# Aerotaxis in the closest relatives of animals

Kirkegaard, Julius Bier ; Bouillant, A ; Marron, Alan Oliver ; Leptos, Kyriacos ; Goldstein, Raymond Ethan (2016-11-24)

Article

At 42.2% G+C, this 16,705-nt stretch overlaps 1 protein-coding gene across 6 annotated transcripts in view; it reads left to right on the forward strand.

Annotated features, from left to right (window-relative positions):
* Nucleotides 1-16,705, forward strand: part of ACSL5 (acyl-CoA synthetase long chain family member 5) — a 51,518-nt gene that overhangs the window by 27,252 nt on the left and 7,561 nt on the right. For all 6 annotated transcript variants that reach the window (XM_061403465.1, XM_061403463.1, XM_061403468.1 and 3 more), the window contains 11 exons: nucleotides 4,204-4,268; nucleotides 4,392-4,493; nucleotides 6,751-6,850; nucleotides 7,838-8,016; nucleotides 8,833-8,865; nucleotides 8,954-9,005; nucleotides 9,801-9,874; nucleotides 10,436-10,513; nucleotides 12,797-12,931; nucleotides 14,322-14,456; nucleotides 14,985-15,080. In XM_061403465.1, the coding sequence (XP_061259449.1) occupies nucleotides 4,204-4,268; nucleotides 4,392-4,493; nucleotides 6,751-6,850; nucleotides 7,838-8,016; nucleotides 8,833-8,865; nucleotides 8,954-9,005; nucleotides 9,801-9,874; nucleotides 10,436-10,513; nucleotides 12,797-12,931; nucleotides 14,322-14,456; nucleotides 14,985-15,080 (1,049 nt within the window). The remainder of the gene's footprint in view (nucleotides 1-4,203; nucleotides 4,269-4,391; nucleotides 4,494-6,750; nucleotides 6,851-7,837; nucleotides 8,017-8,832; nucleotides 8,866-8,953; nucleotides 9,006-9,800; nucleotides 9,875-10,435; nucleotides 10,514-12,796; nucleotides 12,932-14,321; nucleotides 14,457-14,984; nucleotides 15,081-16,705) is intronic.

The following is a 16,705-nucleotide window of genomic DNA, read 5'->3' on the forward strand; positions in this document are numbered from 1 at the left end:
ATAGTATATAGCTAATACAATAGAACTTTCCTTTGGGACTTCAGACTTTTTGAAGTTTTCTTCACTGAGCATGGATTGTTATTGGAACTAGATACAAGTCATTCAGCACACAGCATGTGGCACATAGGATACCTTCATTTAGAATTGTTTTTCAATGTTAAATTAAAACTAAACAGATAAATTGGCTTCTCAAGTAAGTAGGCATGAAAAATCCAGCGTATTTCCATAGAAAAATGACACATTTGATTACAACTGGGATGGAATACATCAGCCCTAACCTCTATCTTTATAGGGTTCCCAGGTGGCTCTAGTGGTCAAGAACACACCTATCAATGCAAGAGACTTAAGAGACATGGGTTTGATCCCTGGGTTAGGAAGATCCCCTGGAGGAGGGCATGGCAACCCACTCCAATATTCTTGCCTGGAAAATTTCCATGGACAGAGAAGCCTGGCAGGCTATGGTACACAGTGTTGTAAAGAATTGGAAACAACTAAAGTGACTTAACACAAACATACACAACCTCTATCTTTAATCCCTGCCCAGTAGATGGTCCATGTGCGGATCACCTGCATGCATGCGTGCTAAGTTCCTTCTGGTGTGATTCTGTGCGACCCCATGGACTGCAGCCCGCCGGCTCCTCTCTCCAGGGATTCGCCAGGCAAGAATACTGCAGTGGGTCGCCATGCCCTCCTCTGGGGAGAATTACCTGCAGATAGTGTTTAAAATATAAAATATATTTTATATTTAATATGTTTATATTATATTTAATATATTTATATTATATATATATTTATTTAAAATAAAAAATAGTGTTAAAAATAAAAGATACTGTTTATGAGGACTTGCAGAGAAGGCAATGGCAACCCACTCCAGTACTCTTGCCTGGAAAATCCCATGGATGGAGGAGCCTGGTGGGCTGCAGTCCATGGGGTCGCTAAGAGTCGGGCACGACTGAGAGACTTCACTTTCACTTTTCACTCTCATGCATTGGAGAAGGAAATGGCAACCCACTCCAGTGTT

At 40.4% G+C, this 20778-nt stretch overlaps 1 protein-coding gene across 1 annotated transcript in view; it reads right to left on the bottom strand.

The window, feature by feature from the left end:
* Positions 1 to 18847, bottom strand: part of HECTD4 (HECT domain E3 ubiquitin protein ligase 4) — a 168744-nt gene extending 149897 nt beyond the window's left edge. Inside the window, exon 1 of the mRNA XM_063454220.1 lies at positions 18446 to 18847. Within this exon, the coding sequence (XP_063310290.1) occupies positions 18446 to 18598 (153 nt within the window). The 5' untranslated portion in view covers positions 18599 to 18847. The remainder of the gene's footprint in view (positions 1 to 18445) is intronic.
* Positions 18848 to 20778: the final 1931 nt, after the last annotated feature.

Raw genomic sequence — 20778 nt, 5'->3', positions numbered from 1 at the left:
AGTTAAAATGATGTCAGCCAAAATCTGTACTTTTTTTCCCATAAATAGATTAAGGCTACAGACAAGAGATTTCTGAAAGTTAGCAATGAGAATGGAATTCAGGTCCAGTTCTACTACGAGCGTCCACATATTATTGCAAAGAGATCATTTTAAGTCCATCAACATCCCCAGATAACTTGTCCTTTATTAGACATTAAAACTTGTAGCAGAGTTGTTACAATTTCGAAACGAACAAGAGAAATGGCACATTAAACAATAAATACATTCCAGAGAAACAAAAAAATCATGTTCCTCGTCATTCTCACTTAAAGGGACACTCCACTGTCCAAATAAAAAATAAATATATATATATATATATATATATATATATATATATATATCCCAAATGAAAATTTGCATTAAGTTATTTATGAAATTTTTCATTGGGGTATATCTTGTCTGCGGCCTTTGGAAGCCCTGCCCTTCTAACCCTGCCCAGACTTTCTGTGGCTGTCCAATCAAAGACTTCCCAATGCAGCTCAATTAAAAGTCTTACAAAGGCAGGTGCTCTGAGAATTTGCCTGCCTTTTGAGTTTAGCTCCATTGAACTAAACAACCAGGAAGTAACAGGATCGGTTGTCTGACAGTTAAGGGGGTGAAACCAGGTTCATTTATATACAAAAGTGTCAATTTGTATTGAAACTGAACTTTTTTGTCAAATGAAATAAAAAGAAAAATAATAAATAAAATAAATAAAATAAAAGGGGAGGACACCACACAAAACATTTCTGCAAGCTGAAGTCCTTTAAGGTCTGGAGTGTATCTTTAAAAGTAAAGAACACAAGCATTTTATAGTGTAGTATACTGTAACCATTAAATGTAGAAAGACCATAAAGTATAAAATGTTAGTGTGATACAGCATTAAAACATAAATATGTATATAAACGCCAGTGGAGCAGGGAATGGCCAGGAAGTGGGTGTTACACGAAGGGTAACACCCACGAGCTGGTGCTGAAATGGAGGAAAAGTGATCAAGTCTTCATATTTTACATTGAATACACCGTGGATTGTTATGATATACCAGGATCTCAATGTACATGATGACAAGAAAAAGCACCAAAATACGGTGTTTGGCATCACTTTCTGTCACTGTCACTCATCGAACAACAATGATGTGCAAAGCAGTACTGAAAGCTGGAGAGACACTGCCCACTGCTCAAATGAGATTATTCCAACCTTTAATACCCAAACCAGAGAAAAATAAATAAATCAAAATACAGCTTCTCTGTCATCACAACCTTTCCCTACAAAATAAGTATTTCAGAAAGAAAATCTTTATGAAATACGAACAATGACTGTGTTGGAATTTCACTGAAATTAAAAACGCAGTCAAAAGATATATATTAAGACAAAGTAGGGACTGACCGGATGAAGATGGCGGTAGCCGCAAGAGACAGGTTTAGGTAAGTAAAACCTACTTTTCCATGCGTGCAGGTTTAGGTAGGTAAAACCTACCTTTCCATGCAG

As the closest unicellular relatives of animals, choanoflagellates serve as useful model organisms for understanding the evolution of animal multicellularity. An important factor in animal evolution was the increasing ocean oxygen levels in the Precambrian, which are thought to have influenced the emergence of complex multicellular life. As a first step in addressing these conditions, we study here the response of the colony-forming choanoflagellate $\textit{Salpingoeca rosetta}$ to oxygen gradients. Using a microfluidic device that allows spatio-temporal variations in oxygen concentrations, we report the discovery that $\textit{S. rosetta}$ displays positive aerotaxis. Analysis of the spatial population distributions provides evidence for logarithmic sensing of oxygen, which enhances sensing in low oxygen neighborhoods. Analysis of search strategy models on the experimental colony trajectories finds that choanoflagellate aerotaxis is consistent with stochastic navigation, the statistics of which are captured using an effective continuous version based on classical run-and-tumble chemotaxis.